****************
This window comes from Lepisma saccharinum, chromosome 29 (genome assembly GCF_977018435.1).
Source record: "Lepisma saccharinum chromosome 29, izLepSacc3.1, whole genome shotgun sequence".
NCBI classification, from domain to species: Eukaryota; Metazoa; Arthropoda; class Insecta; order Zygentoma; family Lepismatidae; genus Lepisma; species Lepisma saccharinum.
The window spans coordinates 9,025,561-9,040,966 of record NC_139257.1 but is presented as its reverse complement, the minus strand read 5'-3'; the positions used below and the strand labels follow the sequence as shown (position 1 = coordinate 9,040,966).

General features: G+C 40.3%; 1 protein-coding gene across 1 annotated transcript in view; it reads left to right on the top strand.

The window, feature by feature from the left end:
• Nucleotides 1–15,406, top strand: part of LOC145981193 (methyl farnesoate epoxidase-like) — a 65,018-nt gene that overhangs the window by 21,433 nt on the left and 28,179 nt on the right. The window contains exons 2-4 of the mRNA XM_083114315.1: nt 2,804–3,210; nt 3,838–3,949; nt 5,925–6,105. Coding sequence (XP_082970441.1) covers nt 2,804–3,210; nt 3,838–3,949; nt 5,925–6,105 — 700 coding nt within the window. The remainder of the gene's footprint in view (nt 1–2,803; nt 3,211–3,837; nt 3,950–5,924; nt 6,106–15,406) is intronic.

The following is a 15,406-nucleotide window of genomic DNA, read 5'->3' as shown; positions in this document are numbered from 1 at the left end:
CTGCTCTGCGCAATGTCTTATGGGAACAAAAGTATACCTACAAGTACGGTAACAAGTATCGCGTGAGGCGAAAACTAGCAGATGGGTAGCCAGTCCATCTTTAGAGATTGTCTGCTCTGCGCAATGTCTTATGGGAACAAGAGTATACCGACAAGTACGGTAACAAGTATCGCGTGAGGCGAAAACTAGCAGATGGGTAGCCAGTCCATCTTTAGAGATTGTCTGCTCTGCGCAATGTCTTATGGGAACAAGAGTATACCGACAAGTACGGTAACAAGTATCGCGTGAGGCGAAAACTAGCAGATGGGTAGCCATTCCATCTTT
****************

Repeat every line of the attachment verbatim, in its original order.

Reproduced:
This window comes from Lepisma saccharinum, chromosome 29 (genome assembly GCF_977018435.1).
Source record: "Lepisma saccharinum chromosome 29, izLepSacc3.1, whole genome shotgun sequence".
NCBI classification, from domain to species: Eukaryota; Metazoa; Arthropoda; class Insecta; order Zygentoma; family Lepismatidae; genus Lepisma; species Lepisma saccharinum.
The window spans coordinates 9,025,561-9,040,966 of record NC_139257.1 but is presented as its reverse complement, the minus strand read 5'-3'; the positions used below and the strand labels follow the sequence as shown (position 1 = coordinate 9,040,966).

General features: G+C 40.3%; 1 protein-coding gene across 1 annotated transcript in view; it reads left to right on the top strand.

The window, feature by feature from the left end:
• Nucleotides 1–15,406, top strand: part of LOC145981193 (methyl farnesoate epoxidase-like) — a 65,018-nt gene that overhangs the window by 21,433 nt on the left and 28,179 nt on the right. The window contains exons 2-4 of the mRNA XM_083114315.1: nt 2,804–3,210; nt 3,838–3,949; nt 5,925–6,105. Coding sequence (XP_082970441.1) covers nt 2,804–3,210; nt 3,838–3,949; nt 5,925–6,105 — 700 coding nt within the window. The remainder of the gene's footprint in view (nt 1–2,803; nt 3,211–3,837; nt 3,950–5,924; nt 6,106–15,406) is intronic.

The following is a 15,406-nucleotide window of genomic DNA, read 5'->3' as shown; positions in this document are numbered from 1 at the left end:
CTGCTCTGCGCAATGTCTTATGGGAACAAAAGTATACCTACAAGTACGGTAACAAGTATCGCGTGAGGCGAAAACTAGCAGATGGGTAGCCAGTCCATCTTTAGAGATTGTCTGCTCTGCGCAATGTCTTATGGGAACAAGAGTATACCGACAAGTACGGTAACAAGTATCGCGTGAGGCGAAAACTAGCAGATGGGTAGCCAGTCCATCTTTAGAGATTGTCTGCTCTGCGCAATGTCTTATGGGAACAAGAGTATACCGACAAGTACGGTAACAAGTATCGCGTGAGGCGAAAACTAGCAGATGGGTAGCCATTCCATCTTT